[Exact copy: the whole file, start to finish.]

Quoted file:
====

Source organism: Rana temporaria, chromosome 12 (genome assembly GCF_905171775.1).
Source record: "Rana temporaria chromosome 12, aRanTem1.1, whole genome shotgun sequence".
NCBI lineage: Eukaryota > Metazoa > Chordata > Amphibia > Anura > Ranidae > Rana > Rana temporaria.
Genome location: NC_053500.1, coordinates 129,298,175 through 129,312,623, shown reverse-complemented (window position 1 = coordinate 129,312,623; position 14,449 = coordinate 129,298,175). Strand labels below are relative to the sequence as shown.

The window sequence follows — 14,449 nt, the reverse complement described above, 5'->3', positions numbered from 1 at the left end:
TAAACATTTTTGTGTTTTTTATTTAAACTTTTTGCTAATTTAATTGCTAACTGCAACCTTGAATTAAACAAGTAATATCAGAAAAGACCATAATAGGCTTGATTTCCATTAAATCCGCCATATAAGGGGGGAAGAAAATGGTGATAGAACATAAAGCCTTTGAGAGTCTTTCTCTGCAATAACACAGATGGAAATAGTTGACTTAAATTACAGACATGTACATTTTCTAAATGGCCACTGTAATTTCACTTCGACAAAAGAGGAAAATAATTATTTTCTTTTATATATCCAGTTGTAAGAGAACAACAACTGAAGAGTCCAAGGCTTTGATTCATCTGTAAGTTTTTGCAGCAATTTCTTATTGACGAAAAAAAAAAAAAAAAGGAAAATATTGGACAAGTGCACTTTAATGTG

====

Source organism: Rana temporaria, chromosome 12 (genome assembly GCF_905171775.1).
Source record: "Rana temporaria chromosome 12, aRanTem1.1, whole genome shotgun sequence".
NCBI lineage: Eukaryota > Metazoa > Chordata > Amphibia > Anura > Ranidae > Rana > Rana temporaria.
Genome location: NC_053500.1, coordinates 129,298,175 through 129,312,623, shown reverse-complemented (window position 1 = coordinate 129,312,623; position 14,449 = coordinate 129,298,175). Strand labels below are relative to the sequence as shown.

The window sequence follows — 14,449 nt, the reverse complement described above, 5'->3', positions numbered from 1 at the left end:
TAAACATTTTTGTGTTTTTTATTTAAACTTTTTGCTAATTTAATTGCTAACTGCAACCTTGAATTAAACAAGTAATATCAGAAAAGACCATAATAGGCTTGATTTCCATTAAATCCGCCATATAAGGGGGGAAGAAAATGGTGATAGAACATAAAGCCTTTGAGAGTCTTTCTCTGCAATAACACAGATGGAAATAGTTGACTTAAATTACAGACATGTACATTTTCTAAATGGCCACTGTAATTTCACTTCGACAAAAGAGGAAAATAATTATTTTCTTTTATATATCCAGTTGTAAGAGAACAACAACTGAAGAGTCCAAGGCTTTGATTCATCTGTAAGTTTTTGCAGCAATTTCTTATTGACGAAAAAAAAAAAAAAAAGGAAAATATTGGACAAGTGCACTTTAATGTG